Rare Rides: A 1989 Chrysler TC by Maserati - the Lemon Mix-up
The heart of a K-Car, the styling of a LeBaron, the build quality of an Italian, and the price of a Corvette. Just one car in the history of the world managed to combine all these virtues together into a gelatinous, custard-like vehicle.
And our Rare Ride today just happens to have a similar color, too. Come have a look at the majestic Chrysler TC, by Maserati (not really).
Introduced in 1986 at the Los Angeles Auto Show in America, the idea behind the TC was solid: A luxury grand touring convertible in the finest tradition. Designed and built by Maserati, with the parts sharing, reliability, and common sense of Chrysler (and its vast checkbook).
Born from a friendship between Chrysler CEO Lee Iacocca and Alejandro de Tomaso of Pantera fame (and then-owner of Maserati), the two companies signed an agreement in the mid-1980s to develop a coupe. Available at 300 select Chrysler dealers between 1989 and 1991, the TC started with the heart of a Dodge Daytona. It’s actually the same 2.2-liter four-cylinder we recently saw in the Shelby Charger. For 1990 and ’91 Chrysler upped the ante and the displacement, using a 3.0-liter Mitsubishi V6 like you’d find in a Dodge Dynasty.
Of the 7,210 total model run, just 500 examples received a special engine. Matched to a manual transmission was a 2.2-liter turbocharged Maserati-developed unit, which was actually made in England by Cosworth. Cosworth’s production stopped short of finishing each engine, shipping them to Italy where Maserati would tighten some screws and apply its stamp.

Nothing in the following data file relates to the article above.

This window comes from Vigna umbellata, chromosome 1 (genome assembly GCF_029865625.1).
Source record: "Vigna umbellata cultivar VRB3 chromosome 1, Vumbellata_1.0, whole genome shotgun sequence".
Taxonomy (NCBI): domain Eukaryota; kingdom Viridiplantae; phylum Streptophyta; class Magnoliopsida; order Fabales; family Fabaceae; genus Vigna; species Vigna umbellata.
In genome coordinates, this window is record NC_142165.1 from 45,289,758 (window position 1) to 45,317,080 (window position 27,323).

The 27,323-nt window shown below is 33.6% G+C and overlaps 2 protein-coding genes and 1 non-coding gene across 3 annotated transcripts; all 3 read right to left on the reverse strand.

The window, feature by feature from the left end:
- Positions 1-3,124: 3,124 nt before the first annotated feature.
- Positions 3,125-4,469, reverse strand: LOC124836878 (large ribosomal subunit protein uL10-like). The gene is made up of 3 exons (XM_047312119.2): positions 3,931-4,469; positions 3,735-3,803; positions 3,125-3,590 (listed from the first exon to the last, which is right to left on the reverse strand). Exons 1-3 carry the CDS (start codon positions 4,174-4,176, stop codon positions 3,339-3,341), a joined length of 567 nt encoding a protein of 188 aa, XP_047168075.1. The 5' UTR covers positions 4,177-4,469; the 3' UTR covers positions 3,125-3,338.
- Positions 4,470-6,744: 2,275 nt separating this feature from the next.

Meant to be a halo car for the Chrysler brand, the TC’s development took longer than expected. Unfortunately, the years between the 1986 auto show reveal and 1989’s dealer deliveries revealed the TC’s biggest problem — the new LeBaron. It didn’t share a body, it didn’t share a platform, nor was the interior the same. But it looked just like the TC, had the same engine, and was considerably less expensive.
A loaded up LeBaron GTC convertible with the Mark Cross package cost $19,666 in 1989. For the same year, the TC started at $33,000. Here are some other competitors’ prices from 1989.
- Corvette Convertible, $36,785
- Cadillac Eldorado Biarritz, $26,738
- Lincoln Mark VII LSC, $27,569
- Buick Reatta, $26,700
For this absurdly high price, you received a special hand-made, sumptuous Italian leather interior in either camel or black. This photo is how it originally looked from the factory — our example today has had some cheap leather work done on the seats.
All versions came with a plastic hardtop featuring a unique opera window for use in more formal occasions or when the weather was frosty.
Located in Washington state, this 1989 TC has many new parts, and is asking $6,300 from a seller who is likely desperate to unload it at this point.
[Images via seller, Chrysler]
Pwrwrench on Nov 04, 2017
The 2-door 3-door 4-door thing has been done. I first saw one in a magazine long ago. Story was a 4-door door had been seriously side-swiped and the owner found a donor 2-door car of same make and model. He grafted on the rear quarter of the 2-door in place of the damaged parts. The windshield post and hinge area were the same. Door bolted right on. Owner/builder said he liked it as he was tall and had to squeeze out of the smaller driver's door of the original car. I saw one of these mods in a parking lot in the 80s. Had to get out and walk around it to be sure I was not confusing two different cars. Both were larger American cars. Don't recall the make.
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